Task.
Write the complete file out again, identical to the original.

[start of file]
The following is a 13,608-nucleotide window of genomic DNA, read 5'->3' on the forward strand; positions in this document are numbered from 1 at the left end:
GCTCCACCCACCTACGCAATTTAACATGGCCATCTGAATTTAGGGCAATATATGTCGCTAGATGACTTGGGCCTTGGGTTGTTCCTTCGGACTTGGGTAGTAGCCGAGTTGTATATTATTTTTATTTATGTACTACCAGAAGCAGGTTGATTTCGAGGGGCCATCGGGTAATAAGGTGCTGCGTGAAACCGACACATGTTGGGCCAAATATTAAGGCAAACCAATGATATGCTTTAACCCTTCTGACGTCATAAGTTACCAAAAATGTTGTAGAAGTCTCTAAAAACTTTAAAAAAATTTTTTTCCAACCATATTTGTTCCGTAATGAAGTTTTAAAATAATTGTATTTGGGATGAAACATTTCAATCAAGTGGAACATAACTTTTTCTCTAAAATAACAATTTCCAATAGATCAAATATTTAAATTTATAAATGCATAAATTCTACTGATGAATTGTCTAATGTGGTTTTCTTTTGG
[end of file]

The following is a 13,608-nucleotide window of genomic DNA, read 5'->3' on the forward strand; positions in this document are numbered from 1 at the left end:
GCTCCACCCACCTACGCAATTTAACATGGCCATCTGAATTTAGGGCAATATATGTCGCTAGATGACTTGGGCCTTGGGTTGTTCCTTCGGACTTGGGTAGTAGCCGAGTTGTATATTATTTTTATTTATGTACTACCAGAAGCAGGTTGATTTCGAGGGGCCATCGGGTAATAAGGTGCTGCGTGAAACCGACACATGTTGGGCCAAATATTAAGGCAAACCAATGATATGCTTTAACCCTTCTGACGTCATAAGTTACCAAAAATGTTGTAGAAGTCTCTAAAAACTTTAAAAAAATTTTTTTCCAACCATATTTGTTCCGTAATGAAGTTTTAAAATAATTGTATTTGGGATGAAACATTTCAATCAAGTGGAACATAACTTTTTCTCTAAAATAACAATTTCCAATAGATCAAATATTTAAATTTATAAATGCATAAATTCTACTGATGAATTGTCTAATGTGGTTTTCTTTTGG